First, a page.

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The Dharma of Capitalism

The Dharma of Capitalism

Author: Gurcharan Das
Publication: Wall Street Journal Asia
Date: April 22, 2009
URL: http://online.wsj.com/article/SB124034244071240085.html

The most damaging fallout from this economic crisis may well be a loss of trust in the democratic capitalist system, especially if those who are unemployed and suffering begin to believe that "anything goes" in an unfair world. In the rush to rewrite the rules of the game, policy makers might consider the message of dharma from Indian philosophy and literature, which offers a more nuanced answer to moral failure and the ethics of capitalism.

Dharma can mean virtue, duty or law, but is mainly concerned with doing the right thing. It is the moral law that gives order and balance to each human being and the cosmos. The concept is uniquely suited to guiding us through our present economic and regulatory quagmires because it is concerned with the achievable rather than the ideal. It recognizes that happiness comes from upholding a certain balance, by living according to a system of beliefs that restrains and gives coherence to our desires. Dharma does not seek moral perfection as Christianity or Islam does. Hence, pragmatic Indian statesmen throughout history have turned to it to address issues of public policy.

Dharma is probably best exemplified by the story of Queen Draupadi in the 2,000-year-old Indian epic, the "Mahabharata." In it, the queen asks her husband, Yudhishthira, about unmerited suffering: "When everything was going so well for us, why was our kingdom stolen in a rigged game of dice?" she complains. She exhorts her husband, who gambled away the kingdom, to raise an army and get their possessions back. But he reminds her that he has given his word to his enemies to remain in exile for 13 years as punishment for losing the game.

"What is the point of being good?" she persists. "Isn't it better to be powerful and rich than to be good in an unfair world where those who steal and cheat sleep on sheets of silk and pillows of down while those who are good have to settle for the hard earth? Why be good?" To this he replies in the only way that he knows: "I act because I must."

The King's answer represents the uncompromising, compelling voice of dharma. For him, good acts produce good karma, and these acts eventually change the balance of dharma in the universe. If people did not keep their commitments, the social order and the rule of law would collapse. Dharma is needed by everyone to live a happy, flourishing life.

There were many dharma failures in the run-up to today's economic crisis, in which all actors seemed to behave rationally. When U.S. house prices were rising and interest rates were low, even the poor got a chance to get a mortgage and a home. Banks securitized these mortgages and sold these complex financial products to other financial institutions, who also gained through better returns. When the housing market turned down, these financial products turned toxic. Whom do you fault?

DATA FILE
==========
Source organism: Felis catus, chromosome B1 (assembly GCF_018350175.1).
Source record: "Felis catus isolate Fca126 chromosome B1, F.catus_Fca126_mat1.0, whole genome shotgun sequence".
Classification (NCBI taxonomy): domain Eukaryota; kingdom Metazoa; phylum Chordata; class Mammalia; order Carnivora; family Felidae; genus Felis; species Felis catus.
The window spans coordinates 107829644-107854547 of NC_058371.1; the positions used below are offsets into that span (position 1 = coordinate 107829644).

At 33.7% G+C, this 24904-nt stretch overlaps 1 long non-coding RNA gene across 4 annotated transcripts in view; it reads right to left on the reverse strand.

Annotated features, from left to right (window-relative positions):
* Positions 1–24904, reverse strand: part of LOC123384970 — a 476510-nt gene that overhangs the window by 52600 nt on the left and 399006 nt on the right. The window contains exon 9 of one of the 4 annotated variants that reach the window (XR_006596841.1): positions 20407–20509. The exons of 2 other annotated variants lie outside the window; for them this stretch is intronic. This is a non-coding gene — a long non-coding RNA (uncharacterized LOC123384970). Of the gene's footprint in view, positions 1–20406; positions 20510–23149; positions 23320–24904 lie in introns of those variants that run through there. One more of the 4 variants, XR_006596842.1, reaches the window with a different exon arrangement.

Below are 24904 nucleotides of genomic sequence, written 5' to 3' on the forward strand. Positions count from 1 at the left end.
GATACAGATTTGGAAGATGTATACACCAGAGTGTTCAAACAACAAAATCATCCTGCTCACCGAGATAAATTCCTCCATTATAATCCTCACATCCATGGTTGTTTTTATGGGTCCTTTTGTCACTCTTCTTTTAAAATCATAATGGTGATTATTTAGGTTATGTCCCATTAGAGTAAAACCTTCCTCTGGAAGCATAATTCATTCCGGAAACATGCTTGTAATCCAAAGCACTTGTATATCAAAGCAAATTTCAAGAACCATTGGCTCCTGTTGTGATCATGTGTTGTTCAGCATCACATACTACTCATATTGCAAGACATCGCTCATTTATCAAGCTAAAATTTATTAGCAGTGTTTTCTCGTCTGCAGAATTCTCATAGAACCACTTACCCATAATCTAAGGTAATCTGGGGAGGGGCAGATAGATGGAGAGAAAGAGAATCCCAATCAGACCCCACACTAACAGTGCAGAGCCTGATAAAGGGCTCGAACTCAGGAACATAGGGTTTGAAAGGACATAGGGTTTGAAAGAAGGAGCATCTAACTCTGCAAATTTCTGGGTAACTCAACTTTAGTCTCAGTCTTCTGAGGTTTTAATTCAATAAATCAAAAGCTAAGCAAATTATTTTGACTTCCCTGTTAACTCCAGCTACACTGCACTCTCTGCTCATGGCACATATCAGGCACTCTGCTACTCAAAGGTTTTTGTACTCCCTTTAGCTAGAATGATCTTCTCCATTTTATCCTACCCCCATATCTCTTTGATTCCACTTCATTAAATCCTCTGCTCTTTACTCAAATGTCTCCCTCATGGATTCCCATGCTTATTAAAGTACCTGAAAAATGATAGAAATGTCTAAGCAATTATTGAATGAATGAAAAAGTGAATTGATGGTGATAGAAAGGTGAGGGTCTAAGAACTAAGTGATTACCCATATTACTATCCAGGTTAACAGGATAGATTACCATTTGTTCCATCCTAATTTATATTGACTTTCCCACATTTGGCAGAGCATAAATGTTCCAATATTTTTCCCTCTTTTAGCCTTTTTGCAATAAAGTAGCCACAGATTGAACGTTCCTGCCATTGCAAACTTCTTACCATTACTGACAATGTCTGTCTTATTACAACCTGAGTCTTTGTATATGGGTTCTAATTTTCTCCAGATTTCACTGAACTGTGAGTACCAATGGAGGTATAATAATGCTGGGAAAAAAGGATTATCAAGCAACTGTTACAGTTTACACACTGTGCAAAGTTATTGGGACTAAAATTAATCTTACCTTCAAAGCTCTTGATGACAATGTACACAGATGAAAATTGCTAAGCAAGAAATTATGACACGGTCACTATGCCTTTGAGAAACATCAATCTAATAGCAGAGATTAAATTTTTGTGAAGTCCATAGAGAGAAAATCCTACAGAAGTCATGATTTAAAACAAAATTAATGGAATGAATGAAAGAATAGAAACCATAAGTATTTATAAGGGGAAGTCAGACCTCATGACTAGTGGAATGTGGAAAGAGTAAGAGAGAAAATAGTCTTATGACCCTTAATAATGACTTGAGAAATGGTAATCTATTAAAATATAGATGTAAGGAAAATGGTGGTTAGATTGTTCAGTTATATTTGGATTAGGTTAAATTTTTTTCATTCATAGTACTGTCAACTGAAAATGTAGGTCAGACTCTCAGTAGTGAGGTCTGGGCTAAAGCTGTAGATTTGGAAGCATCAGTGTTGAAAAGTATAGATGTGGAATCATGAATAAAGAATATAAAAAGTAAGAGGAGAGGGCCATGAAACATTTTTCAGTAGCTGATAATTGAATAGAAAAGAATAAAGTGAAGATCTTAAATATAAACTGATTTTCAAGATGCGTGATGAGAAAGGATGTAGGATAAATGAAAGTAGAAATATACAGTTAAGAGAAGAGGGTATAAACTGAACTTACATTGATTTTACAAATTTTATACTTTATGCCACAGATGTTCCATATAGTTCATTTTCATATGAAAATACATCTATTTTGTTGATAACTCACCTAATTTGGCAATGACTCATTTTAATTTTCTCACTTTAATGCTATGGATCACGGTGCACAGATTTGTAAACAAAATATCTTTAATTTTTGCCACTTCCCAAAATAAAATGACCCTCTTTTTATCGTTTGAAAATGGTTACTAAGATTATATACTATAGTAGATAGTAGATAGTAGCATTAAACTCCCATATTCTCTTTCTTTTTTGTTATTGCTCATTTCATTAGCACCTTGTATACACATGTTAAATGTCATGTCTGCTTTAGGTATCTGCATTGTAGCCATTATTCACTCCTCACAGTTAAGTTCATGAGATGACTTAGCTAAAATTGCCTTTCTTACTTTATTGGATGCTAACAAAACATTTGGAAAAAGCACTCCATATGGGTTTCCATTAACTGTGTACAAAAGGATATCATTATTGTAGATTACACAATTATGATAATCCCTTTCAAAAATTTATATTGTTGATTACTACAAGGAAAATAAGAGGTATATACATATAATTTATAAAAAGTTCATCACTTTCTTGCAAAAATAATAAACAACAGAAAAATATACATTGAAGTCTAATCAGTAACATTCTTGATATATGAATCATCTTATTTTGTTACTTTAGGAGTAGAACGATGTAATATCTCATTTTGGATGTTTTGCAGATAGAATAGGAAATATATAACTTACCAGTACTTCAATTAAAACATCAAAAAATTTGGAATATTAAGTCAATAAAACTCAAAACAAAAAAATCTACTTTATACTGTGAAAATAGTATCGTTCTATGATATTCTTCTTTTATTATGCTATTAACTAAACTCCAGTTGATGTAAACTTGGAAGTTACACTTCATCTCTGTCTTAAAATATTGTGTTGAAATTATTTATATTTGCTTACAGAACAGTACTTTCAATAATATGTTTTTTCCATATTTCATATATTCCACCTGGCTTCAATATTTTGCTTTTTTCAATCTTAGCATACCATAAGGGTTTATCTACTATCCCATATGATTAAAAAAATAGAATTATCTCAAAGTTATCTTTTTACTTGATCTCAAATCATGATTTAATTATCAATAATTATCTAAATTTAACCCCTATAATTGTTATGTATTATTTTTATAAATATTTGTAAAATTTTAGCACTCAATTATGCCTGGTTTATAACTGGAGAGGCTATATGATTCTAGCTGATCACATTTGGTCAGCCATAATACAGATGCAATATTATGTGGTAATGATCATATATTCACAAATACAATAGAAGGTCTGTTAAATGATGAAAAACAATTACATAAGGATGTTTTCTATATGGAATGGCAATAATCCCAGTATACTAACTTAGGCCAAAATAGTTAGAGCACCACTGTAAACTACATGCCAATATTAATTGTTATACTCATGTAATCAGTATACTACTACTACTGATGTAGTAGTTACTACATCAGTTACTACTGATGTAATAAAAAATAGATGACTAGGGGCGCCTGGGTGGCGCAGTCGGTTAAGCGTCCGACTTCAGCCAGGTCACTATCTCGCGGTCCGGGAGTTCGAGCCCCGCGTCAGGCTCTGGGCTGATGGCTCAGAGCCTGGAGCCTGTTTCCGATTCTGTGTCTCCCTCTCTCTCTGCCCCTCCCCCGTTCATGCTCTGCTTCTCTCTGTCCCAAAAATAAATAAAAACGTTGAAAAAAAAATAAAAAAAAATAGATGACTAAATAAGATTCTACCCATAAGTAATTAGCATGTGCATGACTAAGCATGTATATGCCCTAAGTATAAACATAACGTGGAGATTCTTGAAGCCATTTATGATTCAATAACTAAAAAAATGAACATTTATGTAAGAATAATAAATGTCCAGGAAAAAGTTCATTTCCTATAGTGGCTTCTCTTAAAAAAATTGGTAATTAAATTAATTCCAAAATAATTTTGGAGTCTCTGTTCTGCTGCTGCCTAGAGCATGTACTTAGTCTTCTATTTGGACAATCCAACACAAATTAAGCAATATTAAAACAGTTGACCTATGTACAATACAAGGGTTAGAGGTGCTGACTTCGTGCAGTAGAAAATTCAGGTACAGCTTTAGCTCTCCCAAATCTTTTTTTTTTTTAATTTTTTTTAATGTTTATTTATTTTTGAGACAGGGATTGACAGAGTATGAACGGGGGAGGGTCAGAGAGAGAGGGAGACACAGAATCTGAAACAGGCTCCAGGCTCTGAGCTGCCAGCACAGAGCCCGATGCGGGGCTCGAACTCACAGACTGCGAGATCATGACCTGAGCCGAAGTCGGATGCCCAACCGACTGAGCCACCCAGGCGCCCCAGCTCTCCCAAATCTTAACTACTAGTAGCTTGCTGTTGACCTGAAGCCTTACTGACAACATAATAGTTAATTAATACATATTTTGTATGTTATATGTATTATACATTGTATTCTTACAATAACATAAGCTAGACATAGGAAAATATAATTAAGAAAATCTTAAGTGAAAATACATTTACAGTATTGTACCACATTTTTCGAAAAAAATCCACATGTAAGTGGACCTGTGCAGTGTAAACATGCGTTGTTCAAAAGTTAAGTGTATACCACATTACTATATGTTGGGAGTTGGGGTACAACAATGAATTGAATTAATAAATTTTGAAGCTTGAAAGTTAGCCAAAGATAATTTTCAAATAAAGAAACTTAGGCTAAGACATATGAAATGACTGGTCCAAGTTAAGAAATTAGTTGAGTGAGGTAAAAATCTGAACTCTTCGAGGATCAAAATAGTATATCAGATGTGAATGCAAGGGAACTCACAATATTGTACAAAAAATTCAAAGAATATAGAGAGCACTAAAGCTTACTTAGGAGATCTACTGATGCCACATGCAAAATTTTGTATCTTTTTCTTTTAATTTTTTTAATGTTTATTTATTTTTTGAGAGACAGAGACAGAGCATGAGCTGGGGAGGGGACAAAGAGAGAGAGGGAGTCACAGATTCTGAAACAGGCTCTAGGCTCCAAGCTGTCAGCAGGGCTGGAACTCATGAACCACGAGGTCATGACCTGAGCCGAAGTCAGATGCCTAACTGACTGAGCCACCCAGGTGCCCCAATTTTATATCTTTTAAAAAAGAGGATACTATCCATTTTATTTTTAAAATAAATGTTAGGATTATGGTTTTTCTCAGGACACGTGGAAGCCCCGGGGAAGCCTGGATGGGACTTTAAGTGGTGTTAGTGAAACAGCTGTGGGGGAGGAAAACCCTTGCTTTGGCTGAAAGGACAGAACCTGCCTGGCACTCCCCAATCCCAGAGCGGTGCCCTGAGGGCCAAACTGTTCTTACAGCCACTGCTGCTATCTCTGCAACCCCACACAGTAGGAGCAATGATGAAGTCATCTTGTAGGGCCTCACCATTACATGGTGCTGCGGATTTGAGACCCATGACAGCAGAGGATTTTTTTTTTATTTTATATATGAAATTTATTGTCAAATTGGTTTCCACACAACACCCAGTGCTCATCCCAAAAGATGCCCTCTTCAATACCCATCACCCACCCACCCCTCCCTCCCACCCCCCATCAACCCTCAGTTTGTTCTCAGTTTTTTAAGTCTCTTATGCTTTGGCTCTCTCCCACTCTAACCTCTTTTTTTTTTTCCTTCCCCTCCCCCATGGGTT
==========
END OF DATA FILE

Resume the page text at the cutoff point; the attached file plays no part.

Dharma draws a fine line between rational self-interest and selfishness. It would judge all actors in today's crisis guilty for tipping the balance of dharma in the wrong way. The undeserving recipient of the loan may have misjudged his or her ability to repay. The banker, motivated by short-term reward, pushed subprime mortgages to shaky borrowers without doing sufficient due diligence. Rating agencies underestimated the riskiness of the assets. The institution that bought the risky financial products failed to protect its shareholders. Regulators were captured by interests -- and when they acted, it was from domestic compulsions, forgetting the global consequences.

President Barack Obama's reaction to the crisis, among other things, was to seek to claw back bank bonuses. Congressional Democrats suggested an extortionate tax on bonus recipients at banks that received federal bailout money. To want to punish someone in this crisis is understandable but it is a dangerous path. What the world needs instead is the calm and principled voice of King Yudhishthira. He would have appealed for a voluntary return of bonuses while explaining to the public that Wall Street had been bailed out to save Main Street's pain. Furthermore, honoring bonus contracts is necessary to support the rule of law.

If envy is the sin of socialism, greed is the sin of capitalism. As capitalist nations grow, the resulting wealth creates enervating influences. Generations of savers are replaced by spenders. Ferocious competition is a feature of the free market and it can be corrosive. But it is also an economic stimulant that promotes human welfare. The subtle art of dharma tries to strike the right balance between healthy and unhealthy competition.

The choice for policy makers today is not between free markets and central planning but in getting the mix of regulation right. No one wants state ownership of production where the absence of competition corrodes the character even more. Dharma's approach is not to seek moral perfection, which leads inevitably to theocracy or dictatorship. It recognizes that it is in man's nature to want more and it seeks to give coherence to our desires by containing them within the discipline of an ordered existence.

We must learn to live with imperfection but seek the sort of regulation that not only catches crooks but also rewards dharma-like behavior and nobility of character.

Mr. Das is the author of the forthcoming book, "The Difficulty of Being Good: On the Subtle Art of Dharma" (Penguin).

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